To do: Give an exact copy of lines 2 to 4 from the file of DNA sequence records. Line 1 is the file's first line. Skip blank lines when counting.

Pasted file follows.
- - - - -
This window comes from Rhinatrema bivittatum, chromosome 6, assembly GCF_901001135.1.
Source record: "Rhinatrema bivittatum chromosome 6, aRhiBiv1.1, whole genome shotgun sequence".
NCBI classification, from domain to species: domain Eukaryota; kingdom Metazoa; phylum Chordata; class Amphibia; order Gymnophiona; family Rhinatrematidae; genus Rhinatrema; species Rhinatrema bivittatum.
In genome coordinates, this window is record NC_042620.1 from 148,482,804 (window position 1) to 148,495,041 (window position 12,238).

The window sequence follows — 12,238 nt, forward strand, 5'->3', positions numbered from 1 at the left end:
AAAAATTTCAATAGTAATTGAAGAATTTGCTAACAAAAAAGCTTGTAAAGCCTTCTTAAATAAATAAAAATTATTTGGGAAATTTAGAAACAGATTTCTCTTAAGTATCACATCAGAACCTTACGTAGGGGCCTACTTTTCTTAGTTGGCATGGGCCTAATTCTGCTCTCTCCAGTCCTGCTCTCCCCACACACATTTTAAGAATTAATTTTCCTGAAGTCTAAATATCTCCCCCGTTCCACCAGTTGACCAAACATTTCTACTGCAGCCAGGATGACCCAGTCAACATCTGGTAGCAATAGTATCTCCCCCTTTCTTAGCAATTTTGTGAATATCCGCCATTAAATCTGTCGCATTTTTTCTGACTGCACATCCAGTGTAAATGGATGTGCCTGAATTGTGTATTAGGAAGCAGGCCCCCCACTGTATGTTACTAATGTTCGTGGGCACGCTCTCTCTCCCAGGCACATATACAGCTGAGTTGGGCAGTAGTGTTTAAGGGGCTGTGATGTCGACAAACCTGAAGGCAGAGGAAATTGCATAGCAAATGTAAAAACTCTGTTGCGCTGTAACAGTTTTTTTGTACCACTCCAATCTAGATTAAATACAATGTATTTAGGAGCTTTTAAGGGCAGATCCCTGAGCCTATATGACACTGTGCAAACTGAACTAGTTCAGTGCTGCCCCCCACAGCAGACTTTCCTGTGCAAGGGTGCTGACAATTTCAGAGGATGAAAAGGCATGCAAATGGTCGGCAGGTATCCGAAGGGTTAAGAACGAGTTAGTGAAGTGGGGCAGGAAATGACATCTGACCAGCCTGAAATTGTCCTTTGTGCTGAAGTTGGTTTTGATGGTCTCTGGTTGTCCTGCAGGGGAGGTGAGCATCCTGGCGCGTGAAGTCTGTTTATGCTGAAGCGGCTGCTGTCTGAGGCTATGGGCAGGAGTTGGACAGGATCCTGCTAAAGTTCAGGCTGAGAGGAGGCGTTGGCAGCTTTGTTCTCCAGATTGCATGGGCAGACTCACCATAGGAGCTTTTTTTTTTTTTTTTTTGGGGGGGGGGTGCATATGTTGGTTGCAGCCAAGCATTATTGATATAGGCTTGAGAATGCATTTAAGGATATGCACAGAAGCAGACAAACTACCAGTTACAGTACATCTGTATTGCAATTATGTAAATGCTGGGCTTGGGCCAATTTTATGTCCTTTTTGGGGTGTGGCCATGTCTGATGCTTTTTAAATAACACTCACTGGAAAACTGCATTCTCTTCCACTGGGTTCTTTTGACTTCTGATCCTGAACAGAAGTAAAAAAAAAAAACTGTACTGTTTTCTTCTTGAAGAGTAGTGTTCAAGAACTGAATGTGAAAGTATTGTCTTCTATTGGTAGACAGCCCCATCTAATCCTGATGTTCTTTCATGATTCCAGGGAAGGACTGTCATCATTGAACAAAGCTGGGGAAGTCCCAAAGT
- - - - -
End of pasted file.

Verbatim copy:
Source record: "Rhinatrema bivittatum chromosome 6, aRhiBiv1.1, whole genome shotgun sequence".
NCBI classification, from domain to species: domain Eukaryota; kingdom Metazoa; phylum Chordata; class Amphibia; order Gymnophiona; family Rhinatrematidae; genus Rhinatrema; species Rhinatrema bivittatum.
In genome coordinates, this window is record NC_042620.1 from 148,482,804 (window position 1) to 148,495,041 (window position 12,238).